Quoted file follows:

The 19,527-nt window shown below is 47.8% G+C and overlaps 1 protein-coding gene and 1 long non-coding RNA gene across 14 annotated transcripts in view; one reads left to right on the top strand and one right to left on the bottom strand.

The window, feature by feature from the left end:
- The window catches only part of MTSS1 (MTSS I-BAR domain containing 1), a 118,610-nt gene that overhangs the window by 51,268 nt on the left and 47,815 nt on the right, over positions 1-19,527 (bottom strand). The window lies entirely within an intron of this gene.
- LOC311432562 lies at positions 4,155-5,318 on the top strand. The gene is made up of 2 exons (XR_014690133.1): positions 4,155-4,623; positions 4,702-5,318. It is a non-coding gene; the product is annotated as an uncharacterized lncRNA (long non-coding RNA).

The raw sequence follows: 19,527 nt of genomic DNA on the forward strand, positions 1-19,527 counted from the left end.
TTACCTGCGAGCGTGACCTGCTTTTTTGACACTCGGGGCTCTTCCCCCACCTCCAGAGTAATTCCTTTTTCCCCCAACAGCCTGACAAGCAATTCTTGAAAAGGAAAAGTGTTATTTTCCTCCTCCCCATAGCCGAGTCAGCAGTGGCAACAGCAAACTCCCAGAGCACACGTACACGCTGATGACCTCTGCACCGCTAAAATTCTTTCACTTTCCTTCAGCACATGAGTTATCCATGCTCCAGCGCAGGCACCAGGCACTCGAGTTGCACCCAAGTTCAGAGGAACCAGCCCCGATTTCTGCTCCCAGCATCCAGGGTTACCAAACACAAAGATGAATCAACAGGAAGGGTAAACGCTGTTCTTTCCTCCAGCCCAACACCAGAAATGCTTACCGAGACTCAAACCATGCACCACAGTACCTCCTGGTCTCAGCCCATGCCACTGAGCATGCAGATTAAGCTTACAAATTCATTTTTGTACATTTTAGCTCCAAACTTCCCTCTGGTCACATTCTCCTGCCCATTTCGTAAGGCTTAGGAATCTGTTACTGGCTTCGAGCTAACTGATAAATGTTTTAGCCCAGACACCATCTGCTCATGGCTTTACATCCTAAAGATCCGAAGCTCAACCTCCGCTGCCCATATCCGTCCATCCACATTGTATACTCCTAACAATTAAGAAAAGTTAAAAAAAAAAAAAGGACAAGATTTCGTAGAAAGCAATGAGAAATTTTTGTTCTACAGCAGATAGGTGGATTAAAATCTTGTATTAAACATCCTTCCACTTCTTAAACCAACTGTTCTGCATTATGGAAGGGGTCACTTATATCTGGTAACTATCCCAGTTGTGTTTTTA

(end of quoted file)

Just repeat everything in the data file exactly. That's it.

The 19,527-nt window shown below is 47.8% G+C and overlaps 1 protein-coding gene and 1 long non-coding RNA gene across 14 annotated transcripts in view; one reads left to right on the top strand and one right to left on the bottom strand.

The window, feature by feature from the left end:
- The window catches only part of MTSS1 (MTSS I-BAR domain containing 1), a 118,610-nt gene that overhangs the window by 51,268 nt on the left and 47,815 nt on the right, over positions 1-19,527 (bottom strand). The window lies entirely within an intron of this gene.
- LOC311432562 lies at positions 4,155-5,318 on the top strand. The gene is made up of 2 exons (XR_014690133.1): positions 4,155-4,623; positions 4,702-5,318. It is a non-coding gene; the product is annotated as an uncharacterized lncRNA (long non-coding RNA).

The raw sequence follows: 19,527 nt of genomic DNA on the forward strand, positions 1-19,527 counted from the left end.
TTACCTGCGAGCGTGACCTGCTTTTTTGACACTCGGGGCTCTTCCCCCACCTCCAGAGTAATTCCTTTTTCCCCCAACAGCCTGACAAGCAATTCTTGAAAAGGAAAAGTGTTATTTTCCTCCTCCCCATAGCCGAGTCAGCAGTGGCAACAGCAAACTCCCAGAGCACACGTACACGCTGATGACCTCTGCACCGCTAAAATTCTTTCACTTTCCTTCAGCACATGAGTTATCCATGCTCCAGCGCAGGCACCAGGCACTCGAGTTGCACCCAAGTTCAGAGGAACCAGCCCCGATTTCTGCTCCCAGCATCCAGGGTTACCAAACACAAAGATGAATCAACAGGAAGGGTAAACGCTGTTCTTTCCTCCAGCCCAACACCAGAAATGCTTACCGAGACTCAAACCATGCACCACAGTACCTCCTGGTCTCAGCCCATGCCACTGAGCATGCAGATTAAGCTTACAAATTCATTTTTGTACATTTTAGCTCCAAACTTCCCTCTGGTCACATTCTCCTGCCCATTTCGTAAGGCTTAGGAATCTGTTACTGGCTTCGAGCTAACTGATAAATGTTTTAGCCCAGACACCATCTGCTCATGGCTTTACATCCTAAAGATCCGAAGCTCAACCTCCGCTGCCCATATCCGTCCATCCACATTGTATACTCCTAACAATTAAGAAAAGTTAAAAAAAAAAAAAGGACAAGATTTCGTAGAAAGCAATGAGAAATTTTTGTTCTACAGCAGATAGGTGGATTAAAATCTTGTATTAAACATCCTTCCACTTCTTAAACCAACTGTTCTGCATTATGGAAGGGGTCACTTATATCTGGTAACTATCCCAGTTGTGTTTTTA